Date: Sunday, September 10, 2006
Time: 4:00 p.m.
Location: Getty Center, Harold M. Williams Auditorium
Admission: Free; reservations required. Call (310) 440-7300 or use the "Make Reservation" button below.
Learn about the unique working partnership of Peter Paul Rubens and Jan Brueghel the Elder in this free afternoon lecture by David Freedberg, one of the foremost scholars of Flemish art. Freedberg will draw on his recollections of a renowned London collector to weave together the threads that bound art and politics in the age of Rubens and Brueghel.
The current exhibition Rubens and Brueghel: A Working Friendship at the Getty Center explores how the two artists merged Rubens's sensuous and fluidly painted figures and Brueghel's elaborate landscapes populated with exotic creatures. Rubens and Brueghel lived near one another, visited each other's studios, and may have even carried panels back and forth to one another through the streets of Antwerp.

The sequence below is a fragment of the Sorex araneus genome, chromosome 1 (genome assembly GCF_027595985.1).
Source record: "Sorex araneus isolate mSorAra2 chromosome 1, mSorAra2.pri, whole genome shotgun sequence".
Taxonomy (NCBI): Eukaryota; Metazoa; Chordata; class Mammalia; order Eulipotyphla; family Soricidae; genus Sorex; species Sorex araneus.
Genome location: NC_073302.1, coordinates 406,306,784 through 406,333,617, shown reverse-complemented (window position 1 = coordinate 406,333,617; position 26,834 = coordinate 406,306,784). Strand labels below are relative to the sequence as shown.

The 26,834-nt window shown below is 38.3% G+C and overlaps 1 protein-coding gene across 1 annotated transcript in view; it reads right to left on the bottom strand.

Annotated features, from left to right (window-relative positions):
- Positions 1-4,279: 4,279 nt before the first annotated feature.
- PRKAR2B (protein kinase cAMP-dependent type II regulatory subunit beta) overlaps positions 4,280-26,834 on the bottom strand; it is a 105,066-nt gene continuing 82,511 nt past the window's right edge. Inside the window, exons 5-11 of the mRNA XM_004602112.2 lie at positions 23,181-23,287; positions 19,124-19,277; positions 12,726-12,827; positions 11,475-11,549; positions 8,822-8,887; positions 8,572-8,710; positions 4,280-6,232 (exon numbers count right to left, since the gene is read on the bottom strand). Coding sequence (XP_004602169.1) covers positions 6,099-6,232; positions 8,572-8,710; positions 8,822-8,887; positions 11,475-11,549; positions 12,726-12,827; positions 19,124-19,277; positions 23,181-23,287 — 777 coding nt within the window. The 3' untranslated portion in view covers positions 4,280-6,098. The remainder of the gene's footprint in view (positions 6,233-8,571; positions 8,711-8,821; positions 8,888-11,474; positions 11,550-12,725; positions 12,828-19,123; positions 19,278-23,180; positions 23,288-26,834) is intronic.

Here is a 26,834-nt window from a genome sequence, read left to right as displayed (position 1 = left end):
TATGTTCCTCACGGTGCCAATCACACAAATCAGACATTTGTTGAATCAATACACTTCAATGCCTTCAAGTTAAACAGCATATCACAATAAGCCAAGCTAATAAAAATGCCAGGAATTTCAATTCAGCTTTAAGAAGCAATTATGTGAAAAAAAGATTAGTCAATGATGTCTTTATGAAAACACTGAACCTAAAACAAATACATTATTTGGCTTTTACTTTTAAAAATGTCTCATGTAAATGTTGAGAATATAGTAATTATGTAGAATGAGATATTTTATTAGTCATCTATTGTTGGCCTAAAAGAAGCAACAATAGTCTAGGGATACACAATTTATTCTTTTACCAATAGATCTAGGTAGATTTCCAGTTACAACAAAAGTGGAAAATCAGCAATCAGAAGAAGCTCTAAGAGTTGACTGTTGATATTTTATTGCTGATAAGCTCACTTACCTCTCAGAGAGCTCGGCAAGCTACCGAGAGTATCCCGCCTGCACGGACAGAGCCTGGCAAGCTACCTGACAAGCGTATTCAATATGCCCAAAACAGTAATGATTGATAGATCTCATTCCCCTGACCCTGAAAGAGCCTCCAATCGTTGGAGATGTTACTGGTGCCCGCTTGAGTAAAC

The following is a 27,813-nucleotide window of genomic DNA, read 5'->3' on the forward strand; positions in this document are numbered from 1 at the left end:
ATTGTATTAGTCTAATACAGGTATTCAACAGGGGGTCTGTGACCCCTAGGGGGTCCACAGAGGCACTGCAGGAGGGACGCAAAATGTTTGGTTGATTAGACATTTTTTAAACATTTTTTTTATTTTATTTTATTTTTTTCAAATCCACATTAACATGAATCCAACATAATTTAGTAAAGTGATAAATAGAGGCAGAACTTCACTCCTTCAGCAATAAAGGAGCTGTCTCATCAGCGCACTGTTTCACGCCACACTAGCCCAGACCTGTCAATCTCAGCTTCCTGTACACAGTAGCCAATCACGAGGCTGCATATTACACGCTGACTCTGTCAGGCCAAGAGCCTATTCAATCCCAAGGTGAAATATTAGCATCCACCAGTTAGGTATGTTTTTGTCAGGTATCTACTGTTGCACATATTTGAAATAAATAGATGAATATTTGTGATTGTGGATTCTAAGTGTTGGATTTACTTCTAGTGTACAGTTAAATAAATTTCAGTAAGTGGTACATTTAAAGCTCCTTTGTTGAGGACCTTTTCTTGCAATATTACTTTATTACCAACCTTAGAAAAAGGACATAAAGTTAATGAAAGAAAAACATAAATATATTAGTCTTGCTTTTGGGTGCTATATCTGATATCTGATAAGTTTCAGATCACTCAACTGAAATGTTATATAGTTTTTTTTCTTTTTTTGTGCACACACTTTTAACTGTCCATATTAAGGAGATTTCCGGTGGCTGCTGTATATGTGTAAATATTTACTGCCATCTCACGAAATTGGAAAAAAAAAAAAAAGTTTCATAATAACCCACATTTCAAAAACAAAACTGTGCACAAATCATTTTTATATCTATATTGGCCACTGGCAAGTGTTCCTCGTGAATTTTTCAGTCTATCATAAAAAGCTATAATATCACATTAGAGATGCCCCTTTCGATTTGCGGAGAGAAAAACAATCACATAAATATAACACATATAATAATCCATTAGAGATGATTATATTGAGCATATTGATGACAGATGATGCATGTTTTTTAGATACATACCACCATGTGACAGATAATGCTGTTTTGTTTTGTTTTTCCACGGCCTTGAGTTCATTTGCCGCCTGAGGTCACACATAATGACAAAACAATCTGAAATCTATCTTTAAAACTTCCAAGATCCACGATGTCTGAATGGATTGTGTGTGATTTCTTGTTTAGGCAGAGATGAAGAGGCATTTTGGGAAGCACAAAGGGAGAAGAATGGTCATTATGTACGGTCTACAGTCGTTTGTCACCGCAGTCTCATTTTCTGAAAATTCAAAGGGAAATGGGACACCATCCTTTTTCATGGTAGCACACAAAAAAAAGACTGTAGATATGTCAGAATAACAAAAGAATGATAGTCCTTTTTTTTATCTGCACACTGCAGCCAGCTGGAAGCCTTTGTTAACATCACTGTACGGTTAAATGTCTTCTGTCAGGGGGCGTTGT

Freedberg, an expert on Rubens and Brueghel's lives, imagery, and historical period, will discuss the artists' relationship of reciprocal inspiration and how it can help us understand their complex paintings.
About David Freedberg
David Freedberg is a professor of art history at Columbia University, where he is also director of the Italian Academy for Advanced Studies. A specialist in Dutch, Flemish, French, and Italian painting of the 16th and 17th centuries, Freedberg is best known for his work on psychological responses to art, on iconoclasm and censorship, on the intersection of art and science in the age of Galileo, and on the paintings and drawings of Bruegel and Rubens. He is the author of The Prints of Pieter Bruegel the Elder, Rubens: The Life of Christ after the Passion, and The Eye of the Lynx: Galileo, his Friends, and the Beginnings of Modern Natural History, among other books.